In Washington, much of the talk is about Democrats taking back the House. And the bloggers are intensely interested in congressional races; Daily Kos covers the 2006 campaigns more thoroughly than the Washington Post. But the bloggers, like Dean, seem as energized about building a better Democratic Party for the future as they are trying to win in 2006. "We need a long-term plan that goes past the midterm elections," said Ari Melber, a blogger for Huffington Post. Dean's idea of spending money on putting organizers in all 50 states, rather than directing it only to key congressional races this year, is derided in Washington, but the bloggers clapped loudly when Dean spoke about it. Sessions on "War, Foreign Policy and Activism" and "Political Journalism: Problems and Solutions" were full of attendees, while more than half the chairs were empty as Tom Vilsack, the Iowa governor and potential 2008 candidate, spoke about education. Two of the leaders of the popular liberal site Mydd.com, Chris Bowers and Matt Stoller, announced they would start using Blogpac, one of the fundraising arms of the liberal blogs, to raise money to "defend the Netroots" by fighting laws that might limit Internet access, rather than giving money to specific congressional candidates, as it has in the past.
In fact, in Las Vegas, the most energized discussion about any political race concerned a Senate seat in Connecticut already held by a Democrat. It seemed that half the people at the convention were wearing either a "Ned Lamont for Senate" button or the angrier version of the same message a button dubbed "The Kiss," showing President Bush putting his lips on the right cheek of Senator Joe Lieberman at the State of the Union in 2005. The bloggers have focused much of their energy and money this year in supporting Lamont's campaign to defeat Lieberman in the Connecticut Democratic primary this August, believing that one of the best ways to improve the Democratic Party is to purge it of people like Lieberman. Only George W. Bush was attacked at the conference more than Lieberman.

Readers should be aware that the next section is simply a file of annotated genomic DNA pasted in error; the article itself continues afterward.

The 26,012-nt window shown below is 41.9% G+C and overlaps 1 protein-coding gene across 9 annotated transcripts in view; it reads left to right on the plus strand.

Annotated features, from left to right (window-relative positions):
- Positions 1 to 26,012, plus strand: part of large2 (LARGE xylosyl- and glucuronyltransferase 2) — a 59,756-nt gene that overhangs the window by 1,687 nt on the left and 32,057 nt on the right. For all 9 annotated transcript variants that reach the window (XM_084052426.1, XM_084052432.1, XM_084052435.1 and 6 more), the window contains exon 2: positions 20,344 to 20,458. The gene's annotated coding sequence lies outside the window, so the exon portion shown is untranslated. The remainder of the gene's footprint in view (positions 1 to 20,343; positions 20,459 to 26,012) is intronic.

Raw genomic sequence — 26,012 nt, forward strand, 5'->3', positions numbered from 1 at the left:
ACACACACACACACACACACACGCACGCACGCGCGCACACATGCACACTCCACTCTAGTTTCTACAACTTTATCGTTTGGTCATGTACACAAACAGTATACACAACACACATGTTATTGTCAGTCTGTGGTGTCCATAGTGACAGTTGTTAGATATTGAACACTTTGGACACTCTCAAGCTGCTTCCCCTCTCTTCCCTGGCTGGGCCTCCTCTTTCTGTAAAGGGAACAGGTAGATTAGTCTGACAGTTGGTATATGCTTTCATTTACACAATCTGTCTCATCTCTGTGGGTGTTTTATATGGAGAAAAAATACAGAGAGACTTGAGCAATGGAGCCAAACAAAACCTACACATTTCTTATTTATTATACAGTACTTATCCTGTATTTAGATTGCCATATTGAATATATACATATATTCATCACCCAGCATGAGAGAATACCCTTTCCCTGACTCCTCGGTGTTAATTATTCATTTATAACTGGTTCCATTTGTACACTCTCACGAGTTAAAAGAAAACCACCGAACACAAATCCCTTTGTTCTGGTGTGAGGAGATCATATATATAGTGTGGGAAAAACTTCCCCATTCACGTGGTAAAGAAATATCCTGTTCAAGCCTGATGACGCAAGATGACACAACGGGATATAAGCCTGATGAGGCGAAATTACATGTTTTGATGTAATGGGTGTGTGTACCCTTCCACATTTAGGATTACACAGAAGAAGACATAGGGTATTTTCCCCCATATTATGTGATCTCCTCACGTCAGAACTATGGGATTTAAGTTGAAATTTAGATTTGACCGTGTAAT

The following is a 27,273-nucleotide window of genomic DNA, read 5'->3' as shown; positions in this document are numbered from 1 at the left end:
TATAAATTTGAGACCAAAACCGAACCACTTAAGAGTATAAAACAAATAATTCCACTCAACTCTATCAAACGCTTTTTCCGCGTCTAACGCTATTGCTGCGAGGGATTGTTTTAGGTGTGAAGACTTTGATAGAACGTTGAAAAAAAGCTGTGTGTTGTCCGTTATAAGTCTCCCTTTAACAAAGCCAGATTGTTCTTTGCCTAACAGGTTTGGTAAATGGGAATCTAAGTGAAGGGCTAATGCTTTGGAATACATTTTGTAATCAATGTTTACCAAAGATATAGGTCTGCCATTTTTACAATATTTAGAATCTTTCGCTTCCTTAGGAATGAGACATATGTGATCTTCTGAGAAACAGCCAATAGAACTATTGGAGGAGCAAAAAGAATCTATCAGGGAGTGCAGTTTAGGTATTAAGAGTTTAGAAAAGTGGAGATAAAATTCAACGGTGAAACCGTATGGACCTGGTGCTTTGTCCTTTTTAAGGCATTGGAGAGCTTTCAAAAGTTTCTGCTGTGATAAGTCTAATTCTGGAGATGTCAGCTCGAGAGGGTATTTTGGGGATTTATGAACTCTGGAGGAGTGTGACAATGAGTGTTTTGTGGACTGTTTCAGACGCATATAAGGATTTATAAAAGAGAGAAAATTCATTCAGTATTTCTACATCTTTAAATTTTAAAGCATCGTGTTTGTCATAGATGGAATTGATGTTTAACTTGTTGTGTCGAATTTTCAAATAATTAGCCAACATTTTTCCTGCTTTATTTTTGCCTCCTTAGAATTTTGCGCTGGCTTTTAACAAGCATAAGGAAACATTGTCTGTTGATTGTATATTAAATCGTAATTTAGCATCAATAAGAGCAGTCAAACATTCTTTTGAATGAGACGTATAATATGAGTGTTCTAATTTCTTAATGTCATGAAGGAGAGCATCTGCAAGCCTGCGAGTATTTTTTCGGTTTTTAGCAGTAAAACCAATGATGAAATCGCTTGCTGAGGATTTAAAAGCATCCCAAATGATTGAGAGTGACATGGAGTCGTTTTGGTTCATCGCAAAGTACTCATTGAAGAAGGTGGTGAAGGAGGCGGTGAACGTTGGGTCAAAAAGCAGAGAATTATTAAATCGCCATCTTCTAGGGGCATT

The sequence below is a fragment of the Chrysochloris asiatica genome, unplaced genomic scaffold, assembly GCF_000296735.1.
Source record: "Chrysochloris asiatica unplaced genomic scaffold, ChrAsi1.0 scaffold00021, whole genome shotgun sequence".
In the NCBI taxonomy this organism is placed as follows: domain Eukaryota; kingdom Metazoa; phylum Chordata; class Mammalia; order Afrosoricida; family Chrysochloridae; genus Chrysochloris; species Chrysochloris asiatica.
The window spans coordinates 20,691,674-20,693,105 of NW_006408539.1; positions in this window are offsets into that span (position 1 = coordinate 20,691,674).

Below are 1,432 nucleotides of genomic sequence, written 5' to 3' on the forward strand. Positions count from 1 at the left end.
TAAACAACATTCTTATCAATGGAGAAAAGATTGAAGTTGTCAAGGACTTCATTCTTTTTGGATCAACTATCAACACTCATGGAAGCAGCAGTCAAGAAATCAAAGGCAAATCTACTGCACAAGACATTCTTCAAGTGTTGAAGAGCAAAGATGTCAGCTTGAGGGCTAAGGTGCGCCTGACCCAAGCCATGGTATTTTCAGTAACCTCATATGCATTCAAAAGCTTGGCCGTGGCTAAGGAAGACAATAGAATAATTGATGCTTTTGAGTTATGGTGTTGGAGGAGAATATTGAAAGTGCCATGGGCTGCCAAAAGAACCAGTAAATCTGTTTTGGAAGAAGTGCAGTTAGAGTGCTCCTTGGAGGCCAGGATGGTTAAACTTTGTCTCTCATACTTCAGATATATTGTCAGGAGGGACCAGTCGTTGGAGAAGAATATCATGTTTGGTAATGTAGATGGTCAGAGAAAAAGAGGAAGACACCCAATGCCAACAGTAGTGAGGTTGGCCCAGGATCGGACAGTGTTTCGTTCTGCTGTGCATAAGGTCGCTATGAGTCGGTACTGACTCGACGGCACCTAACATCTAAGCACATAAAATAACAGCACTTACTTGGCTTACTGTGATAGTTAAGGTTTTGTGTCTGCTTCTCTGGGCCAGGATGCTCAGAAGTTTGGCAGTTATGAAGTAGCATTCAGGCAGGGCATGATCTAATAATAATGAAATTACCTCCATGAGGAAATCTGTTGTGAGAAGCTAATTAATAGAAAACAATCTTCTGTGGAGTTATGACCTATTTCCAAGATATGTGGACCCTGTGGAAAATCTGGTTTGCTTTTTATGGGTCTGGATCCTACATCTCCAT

But beating Lieberman would be important for bloggers not just because he's a pro-war Democrat they hate. The bloggers, for all the attention they get from potential President candidates, are often ignored in Washington for the same reason their champion Howard Dean is: they haven't won anything. In 2004, Daily Kos aggressively pushed and raised money for 15 congressional candidates; all of them lost. (To be fair, the blog got involved in some of the campaigns because they were long shots.) "If I had their record, I wouldn't be eating right now," said one veteran Democratic consultant about the bloggers. In November, some of the bloggers' favorites, such as Senate candidate Jon Tester in Montana and Darcy Burner in a House district near Seattle, are running in key races that Democrats need to win if they are to take back the House or the Senate. And while some bloggers say just running liberal candidates against incumbents like Lieberman is enough, others concede that they need to actually beat Lieberman, or a Republican in a key state, to help validate their movement. "If you keep losing, at a certain point it starts to hurt," says Bob Fertik, who blogs at a site called Democrats.com. "Victories are important."